Hier finden Sie wissenschaftliche Publikationen aus den Fraunhofer-Instituten.

A European Impact Assessment of the Eco-design Requirements for Heating Systems - What Kind of Savings can we expect?

: Elsland, Rainer; Bradke, Harald; Wietschel, Martin

Fulltext urn:nbn:de:0011-n-3221909 (472 KByte PDF)
MD5 Fingerprint: 9672451a8943dbc3b0b4f29a9544743b
(CC) by-nc-nd
Created on: 31.1.2018

Energy Procedia 62 (2014), pp.236-245
ISSN: 1876-6102
International Conference on Sustainability in Energy and Buildings (SEB) <6, 2014, Cardiff>
Journal Article, Conference Paper, Electronic Publication
Fraunhofer ISI ()
bottom-up modelling; residential sector; heating energy demand; energy policy; impact assessment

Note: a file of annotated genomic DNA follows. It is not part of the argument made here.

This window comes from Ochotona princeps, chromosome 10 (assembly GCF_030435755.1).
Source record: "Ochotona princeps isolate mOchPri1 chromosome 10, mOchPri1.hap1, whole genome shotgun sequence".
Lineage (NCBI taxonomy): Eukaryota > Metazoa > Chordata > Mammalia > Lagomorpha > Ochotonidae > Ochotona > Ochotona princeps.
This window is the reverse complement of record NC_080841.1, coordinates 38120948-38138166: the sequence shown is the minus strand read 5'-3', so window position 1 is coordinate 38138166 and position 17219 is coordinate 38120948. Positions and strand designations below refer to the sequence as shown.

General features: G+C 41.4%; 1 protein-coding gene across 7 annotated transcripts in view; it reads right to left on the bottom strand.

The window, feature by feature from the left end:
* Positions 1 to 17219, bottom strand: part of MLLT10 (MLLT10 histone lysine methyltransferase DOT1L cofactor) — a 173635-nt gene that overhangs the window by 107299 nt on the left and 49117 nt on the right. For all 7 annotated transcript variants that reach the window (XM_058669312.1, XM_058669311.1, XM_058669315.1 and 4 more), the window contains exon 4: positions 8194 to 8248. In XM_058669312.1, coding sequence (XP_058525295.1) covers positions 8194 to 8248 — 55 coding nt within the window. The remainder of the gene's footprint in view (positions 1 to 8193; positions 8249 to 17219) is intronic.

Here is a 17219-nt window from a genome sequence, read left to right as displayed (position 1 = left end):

Improving energy efficiency is seen as a key pillar in transforming the energy system. Residential heating systems could make a substantial contribution to reducing energy demand since they rank among the largest European energy consumers, accounting for about 21.5 % (10,327 PJ) of the total final energy demand in 2010. To exploit heating system-related saving potentials, the EU implemented the Eco-Design Directive, which sets minimum efficiency standards at the design phase. In terms of heating systems, Lots 1 and 2 were published in 2013 and Lots 15 and 20 are in the process of being developed. To evaluate the impact of these measures, a scenario analysis is being conducted as part of the Eco-Design preparation studies. The Eco-Design impact assessment is for time horizons to 2025 and 2035, which are rather short compared to the lifetime of heating systems of 20 years or more. The technology-specific assessments also neglect the interdependency between heating systems. This study aims to close this research gap by applying an impact assessment to a combination of all four Lots addressing heating systems. The bottom-up model FORECAST-Residential is used to analyse the EU27 building and heating stock on a country by country basis up to 2050. The analysis reveals that the Eco-Design Directives could reduce final energy demand by 1,376 PJ by 2050. The largest potential for savings are attributed to Lot 1, which is mainly related to replacing constant temperature and low temperature boilers by more efficient condensing boilers together with a strong diffusion of heat pumps.